A protest in New Delhi in June. Credits: PTI Photo

Could ethnic violence in India bring down Prime Minister Modi?

Extra Intrigue

We’re very online, so you don’t have to be.

🗳️ Poll time!

Which of the following climate-vulnerable crops would you be unable to live without?

Login or Subscribe to participate in polls.

📊 Chart of the day

Credits: Financial Times.

Hundreds of European businesses left or drastically limited their operations in Russia following its invasion of Ukraine in February 2022. As a result, they’ve recorded at least $130bn in direct losses. Some argue that the hundreds of European firms still in Russia risk incurring larger losses than those that left.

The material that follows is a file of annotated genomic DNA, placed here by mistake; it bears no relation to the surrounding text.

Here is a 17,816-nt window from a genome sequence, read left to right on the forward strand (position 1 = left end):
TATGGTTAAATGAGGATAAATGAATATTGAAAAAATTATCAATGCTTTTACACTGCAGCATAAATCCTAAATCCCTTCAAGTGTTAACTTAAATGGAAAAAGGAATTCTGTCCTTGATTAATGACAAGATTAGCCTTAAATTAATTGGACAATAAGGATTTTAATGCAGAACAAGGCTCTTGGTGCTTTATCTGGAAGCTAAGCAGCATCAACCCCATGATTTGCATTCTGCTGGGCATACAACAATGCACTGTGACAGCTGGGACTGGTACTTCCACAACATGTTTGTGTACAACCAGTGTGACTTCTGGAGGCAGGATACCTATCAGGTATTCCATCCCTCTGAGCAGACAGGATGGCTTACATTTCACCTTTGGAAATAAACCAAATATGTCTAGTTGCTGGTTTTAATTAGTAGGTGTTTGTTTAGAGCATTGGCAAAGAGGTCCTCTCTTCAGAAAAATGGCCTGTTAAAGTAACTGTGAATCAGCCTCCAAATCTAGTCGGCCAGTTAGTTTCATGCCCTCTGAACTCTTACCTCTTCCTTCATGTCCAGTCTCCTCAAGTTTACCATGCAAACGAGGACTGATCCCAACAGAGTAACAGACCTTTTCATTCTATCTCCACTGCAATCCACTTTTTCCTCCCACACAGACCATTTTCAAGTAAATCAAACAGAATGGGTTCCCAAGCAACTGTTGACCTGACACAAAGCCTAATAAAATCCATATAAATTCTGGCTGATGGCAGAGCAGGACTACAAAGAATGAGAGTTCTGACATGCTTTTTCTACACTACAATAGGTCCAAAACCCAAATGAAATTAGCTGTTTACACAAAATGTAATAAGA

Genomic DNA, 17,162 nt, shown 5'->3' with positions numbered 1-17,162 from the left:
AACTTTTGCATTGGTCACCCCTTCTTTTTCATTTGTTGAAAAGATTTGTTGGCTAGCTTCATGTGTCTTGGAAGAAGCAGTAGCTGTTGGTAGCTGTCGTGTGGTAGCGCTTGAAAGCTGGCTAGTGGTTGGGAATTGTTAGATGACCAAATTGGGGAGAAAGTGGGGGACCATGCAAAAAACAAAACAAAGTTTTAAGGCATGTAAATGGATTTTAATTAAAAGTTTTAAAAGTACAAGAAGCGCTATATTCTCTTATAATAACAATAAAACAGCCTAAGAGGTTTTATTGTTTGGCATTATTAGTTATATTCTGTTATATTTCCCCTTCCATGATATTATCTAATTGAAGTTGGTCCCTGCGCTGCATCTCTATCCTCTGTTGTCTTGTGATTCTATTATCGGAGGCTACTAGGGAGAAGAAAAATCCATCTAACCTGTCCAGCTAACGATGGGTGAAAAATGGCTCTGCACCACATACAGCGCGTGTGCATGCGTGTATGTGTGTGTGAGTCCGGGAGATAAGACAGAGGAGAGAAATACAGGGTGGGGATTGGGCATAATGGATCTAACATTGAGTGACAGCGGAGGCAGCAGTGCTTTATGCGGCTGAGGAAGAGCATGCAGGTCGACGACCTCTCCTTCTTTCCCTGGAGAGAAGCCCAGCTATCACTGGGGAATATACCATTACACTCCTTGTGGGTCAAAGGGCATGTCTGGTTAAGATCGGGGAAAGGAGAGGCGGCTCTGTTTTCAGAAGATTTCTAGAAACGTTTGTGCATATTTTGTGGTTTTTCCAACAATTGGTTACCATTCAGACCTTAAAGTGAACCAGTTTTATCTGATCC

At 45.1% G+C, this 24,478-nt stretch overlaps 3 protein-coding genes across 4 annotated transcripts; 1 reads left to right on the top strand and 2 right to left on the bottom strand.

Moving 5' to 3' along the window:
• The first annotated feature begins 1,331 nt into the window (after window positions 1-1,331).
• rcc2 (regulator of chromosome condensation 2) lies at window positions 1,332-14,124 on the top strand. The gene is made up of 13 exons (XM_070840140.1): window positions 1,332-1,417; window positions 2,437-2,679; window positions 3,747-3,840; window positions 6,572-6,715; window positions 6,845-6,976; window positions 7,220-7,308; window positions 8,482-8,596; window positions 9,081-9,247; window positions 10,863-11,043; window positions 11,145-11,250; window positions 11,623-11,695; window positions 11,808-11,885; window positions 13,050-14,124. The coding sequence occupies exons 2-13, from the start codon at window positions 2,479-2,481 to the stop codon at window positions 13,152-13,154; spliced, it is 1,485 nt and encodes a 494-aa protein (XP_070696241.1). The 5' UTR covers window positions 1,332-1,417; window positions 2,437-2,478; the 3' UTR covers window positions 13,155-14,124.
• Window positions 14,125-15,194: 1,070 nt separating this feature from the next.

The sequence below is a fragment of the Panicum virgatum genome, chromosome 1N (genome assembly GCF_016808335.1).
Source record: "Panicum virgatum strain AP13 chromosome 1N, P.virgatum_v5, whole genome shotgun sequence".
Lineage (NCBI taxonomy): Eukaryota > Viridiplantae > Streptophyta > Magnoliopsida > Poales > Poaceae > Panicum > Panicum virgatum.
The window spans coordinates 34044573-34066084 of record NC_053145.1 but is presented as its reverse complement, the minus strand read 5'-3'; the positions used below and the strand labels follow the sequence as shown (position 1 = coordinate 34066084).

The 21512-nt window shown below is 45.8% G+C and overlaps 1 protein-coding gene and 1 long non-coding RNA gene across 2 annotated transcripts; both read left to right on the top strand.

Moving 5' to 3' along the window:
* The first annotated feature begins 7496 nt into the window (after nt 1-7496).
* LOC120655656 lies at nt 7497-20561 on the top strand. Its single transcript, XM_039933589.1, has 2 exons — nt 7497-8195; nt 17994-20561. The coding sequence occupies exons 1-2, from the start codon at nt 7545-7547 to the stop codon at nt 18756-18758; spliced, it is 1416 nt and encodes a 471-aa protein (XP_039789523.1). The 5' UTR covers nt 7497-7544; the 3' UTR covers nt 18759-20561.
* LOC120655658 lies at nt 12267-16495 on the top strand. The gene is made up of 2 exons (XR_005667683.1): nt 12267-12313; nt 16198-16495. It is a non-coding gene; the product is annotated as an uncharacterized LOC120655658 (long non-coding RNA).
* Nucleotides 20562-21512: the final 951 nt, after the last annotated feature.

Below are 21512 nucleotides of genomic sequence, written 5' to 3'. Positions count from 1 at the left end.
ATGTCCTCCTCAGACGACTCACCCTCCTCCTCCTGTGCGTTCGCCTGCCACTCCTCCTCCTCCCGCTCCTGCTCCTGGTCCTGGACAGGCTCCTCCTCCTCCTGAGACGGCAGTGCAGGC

Yesterday’s poll: Are tariffs ever a justifiable trade tool?

🟨⬜️⬜️⬜️⬜️⬜️ ⚖️ Yes, if domestic producers can't compete (19%)

🟩🟩🟩🟩🟩🟩 📖 Yes, if a trade partner is violating rules (65%)

🟨⬜️⬜️⬜️⬜️⬜️ 🏚️ No, they make everyone less well off (12%)

⬜️⬜️⬜️⬜️⬜️⬜️ ✍️ Other (write-in!) (3%)

Your two cents:

  • 📖 O: “In general, tariffs hurt everyone and they suck. However, when it comes to things like human rights or unfair labour or poor treatment […] tariffs are not only warranted but, sometimes, necessary to protect the domestic economy and international interests.”

  • 📖 V.S: “It is all dependent on the current national economic situation. If producer productivity is low, adding tariffs on importers would just disincentivise domestic suppliers to increase lagging productivity.”

  • ✍️ N.I: “Tariffs are more often political, not economic tools. As such they rarely provide the implied results.”

✍️ Corrections corner

Thanks to Clare and Jordan for pointing out that yesterday’s profile of Sirimavo Bandaranaike should’ve referred to her as “the world’s first elected female prime minister”!

Join the conversation

or to participate.